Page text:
A coalition of Evangelical, mainline Protestant, Jewish and other faith-based leaders called on President Bush this week to take the "historic opportunity to rehabilitate his human rights credentials" by challenging China's President to do his part in ending the ongoing genocide in Darfur, Sudan.
The letter, drafted by the Save Darfur Coalition and backed by a spectrum of religious figures such as the National Association of Evangelicals' Richard Cizik and Reform Judaism's David Saperstein, highlighted the important role China can play in pressing the Sudanese government to end the violence.
"As Sudan's largest customer for oil, one of its largest suppliers of arms, and one of its staunchest allies on the U.N. Security Council, China is uniquely positioned to press the Sudanese government for real action to halt the carnage in Darfur," stated the letter sent out on the eve of President Bush's visit to China.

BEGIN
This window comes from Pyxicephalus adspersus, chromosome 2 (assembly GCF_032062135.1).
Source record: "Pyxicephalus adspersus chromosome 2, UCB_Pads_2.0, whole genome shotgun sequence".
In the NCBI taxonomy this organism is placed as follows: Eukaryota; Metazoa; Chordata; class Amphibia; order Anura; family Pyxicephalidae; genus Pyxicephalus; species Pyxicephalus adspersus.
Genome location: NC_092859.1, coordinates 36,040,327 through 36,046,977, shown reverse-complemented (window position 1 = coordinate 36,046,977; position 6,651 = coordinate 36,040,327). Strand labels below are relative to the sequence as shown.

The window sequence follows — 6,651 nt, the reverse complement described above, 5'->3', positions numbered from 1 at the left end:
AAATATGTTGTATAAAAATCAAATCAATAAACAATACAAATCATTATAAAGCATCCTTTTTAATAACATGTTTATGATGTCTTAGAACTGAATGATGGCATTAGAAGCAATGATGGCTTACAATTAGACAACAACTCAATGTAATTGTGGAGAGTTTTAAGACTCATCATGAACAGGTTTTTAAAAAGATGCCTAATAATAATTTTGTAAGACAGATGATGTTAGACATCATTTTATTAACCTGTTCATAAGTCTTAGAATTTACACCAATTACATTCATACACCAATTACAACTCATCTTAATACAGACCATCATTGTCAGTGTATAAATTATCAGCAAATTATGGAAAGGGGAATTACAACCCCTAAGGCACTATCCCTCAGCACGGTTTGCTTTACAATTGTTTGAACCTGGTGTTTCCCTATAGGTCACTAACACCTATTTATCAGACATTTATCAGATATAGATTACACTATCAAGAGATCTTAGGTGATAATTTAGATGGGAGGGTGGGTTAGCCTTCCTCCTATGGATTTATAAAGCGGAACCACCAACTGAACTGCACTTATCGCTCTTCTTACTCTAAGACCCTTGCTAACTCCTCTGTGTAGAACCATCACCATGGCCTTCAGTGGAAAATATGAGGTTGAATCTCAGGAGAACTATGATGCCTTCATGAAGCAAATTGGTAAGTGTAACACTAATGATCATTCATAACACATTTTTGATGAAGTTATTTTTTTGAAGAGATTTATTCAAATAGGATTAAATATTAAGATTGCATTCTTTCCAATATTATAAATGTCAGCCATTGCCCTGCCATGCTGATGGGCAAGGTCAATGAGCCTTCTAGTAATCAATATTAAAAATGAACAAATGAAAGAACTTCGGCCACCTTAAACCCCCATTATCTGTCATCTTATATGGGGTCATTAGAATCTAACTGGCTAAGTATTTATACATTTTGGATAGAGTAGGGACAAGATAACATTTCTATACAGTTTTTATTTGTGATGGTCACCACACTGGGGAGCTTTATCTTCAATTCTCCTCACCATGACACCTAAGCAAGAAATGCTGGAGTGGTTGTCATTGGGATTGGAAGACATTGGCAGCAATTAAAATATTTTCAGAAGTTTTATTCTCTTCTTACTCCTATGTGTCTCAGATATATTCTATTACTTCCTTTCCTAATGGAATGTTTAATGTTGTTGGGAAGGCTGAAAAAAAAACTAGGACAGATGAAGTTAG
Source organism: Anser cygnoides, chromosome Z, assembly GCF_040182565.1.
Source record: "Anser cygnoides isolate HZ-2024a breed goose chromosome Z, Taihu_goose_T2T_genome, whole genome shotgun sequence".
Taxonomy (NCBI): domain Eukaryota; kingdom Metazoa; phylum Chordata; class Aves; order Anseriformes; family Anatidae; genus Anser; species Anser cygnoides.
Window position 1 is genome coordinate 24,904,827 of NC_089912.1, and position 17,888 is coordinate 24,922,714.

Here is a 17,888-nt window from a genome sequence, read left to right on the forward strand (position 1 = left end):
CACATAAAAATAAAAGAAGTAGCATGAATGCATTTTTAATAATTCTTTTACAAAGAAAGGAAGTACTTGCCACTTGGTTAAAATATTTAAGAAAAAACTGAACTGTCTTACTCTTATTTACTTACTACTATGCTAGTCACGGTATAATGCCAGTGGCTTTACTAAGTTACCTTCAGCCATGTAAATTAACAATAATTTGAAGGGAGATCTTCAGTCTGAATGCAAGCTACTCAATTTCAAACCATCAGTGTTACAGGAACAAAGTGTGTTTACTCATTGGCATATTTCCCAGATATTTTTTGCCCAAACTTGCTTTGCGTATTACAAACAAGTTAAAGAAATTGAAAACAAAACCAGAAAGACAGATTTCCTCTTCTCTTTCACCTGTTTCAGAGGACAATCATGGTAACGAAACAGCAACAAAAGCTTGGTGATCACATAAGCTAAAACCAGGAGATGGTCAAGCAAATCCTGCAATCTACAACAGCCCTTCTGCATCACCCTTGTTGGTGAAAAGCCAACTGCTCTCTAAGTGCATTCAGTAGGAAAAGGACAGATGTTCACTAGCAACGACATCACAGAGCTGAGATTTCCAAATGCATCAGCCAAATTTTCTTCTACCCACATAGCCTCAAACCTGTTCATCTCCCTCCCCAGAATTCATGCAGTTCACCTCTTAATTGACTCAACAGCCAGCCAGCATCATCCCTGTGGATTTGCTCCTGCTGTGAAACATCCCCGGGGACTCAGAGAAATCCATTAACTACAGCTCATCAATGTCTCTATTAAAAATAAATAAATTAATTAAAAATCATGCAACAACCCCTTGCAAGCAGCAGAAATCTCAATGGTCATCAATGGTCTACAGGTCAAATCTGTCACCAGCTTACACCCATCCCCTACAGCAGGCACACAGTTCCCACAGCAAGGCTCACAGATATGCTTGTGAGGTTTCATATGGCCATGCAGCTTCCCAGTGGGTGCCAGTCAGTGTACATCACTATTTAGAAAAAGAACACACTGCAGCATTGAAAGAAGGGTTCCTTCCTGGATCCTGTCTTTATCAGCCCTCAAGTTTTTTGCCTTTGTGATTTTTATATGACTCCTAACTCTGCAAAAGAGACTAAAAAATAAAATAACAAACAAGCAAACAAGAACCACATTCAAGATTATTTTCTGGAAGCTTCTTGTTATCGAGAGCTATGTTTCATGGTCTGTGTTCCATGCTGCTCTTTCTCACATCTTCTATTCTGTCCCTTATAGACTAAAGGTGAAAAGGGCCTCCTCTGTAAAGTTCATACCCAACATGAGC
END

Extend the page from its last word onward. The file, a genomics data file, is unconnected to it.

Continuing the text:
According to the Coalition, China imports 60 percent of Sudan's exports, including 40 percent of Sudan's oil - an industry that generates a lucrative $1 billion each year.
Such economic leverage gives China the opportunity to engage with the Sudanese government, the letter stated.
To date, the Sudanese Government and its paramilitary allies have killed at least 180,000 people and driven 2.5 million people from their homes in Darfur.
"It is therefore vital that the U.S. and the international community explore every avenue available to end the violence in Darfur by engaging China," the broad coalition stated. "President Bush should make clear during his visit it is in China's best interest to see a stable and secure Sudan, which cannot exist until Darfur is stabilized and the killing is stopped."